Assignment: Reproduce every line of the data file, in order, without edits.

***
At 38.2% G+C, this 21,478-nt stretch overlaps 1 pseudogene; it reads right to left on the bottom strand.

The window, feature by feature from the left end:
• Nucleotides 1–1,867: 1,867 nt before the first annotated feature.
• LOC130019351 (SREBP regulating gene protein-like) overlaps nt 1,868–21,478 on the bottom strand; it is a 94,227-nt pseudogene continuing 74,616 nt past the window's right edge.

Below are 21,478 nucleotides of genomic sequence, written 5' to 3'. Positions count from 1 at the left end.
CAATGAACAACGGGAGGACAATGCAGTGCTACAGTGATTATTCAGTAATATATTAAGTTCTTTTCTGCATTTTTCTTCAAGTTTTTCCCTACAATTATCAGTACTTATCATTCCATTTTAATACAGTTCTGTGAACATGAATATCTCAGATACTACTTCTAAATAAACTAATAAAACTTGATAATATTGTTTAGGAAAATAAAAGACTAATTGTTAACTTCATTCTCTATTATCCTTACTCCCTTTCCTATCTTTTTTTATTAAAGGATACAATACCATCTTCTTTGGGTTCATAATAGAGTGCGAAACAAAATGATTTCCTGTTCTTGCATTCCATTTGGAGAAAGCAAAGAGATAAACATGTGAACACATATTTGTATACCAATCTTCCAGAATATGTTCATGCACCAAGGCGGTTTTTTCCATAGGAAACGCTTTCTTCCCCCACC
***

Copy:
At 38.2% G+C, this 21,478-nt stretch overlaps 1 pseudogene; it reads right to left on the bottom strand.

The window, feature by feature from the left end:
• Nucleotides 1–1,867: 1,867 nt before the first annotated feature.
• LOC130019351 (SREBP regulating gene protein-like) overlaps nt 1,868–21,478 on the bottom strand; it is a 94,227-nt pseudogene continuing 74,616 nt past the window's right edge.

Below are 21,478 nucleotides of genomic sequence, written 5' to 3'. Positions count from 1 at the left end.
CAATGAACAACGGGAGGACAATGCAGTGCTACAGTGATTATTCAGTAATATATTAAGTTCTTTTCTGCATTTTTCTTCAAGTTTTTCCCTACAATTATCAGTACTTATCATTCCATTTTAATACAGTTCTGTGAACATGAATATCTCAGATACTACTTCTAAATAAACTAATAAAACTTGATAATATTGTTTAGGAAAATAAAAGACTAATTGTTAACTTCATTCTCTATTATCCTTACTCCCTTTCCTATCTTTTTTTATTAAAGGATACAATACCATCTTCTTTGGGTTCATAATAGAGTGCGAAACAAAATGATTTCCTGTTCTTGCATTCCATTTGGAGAAAGCAAAGAGATAAACATGTGAACACATATTTGTATACCAATCTTCCAGAATATGTTCATGCACCAAGGCGGTTTTTTCCATAGGAAACGCTTTCTTCCCCCACC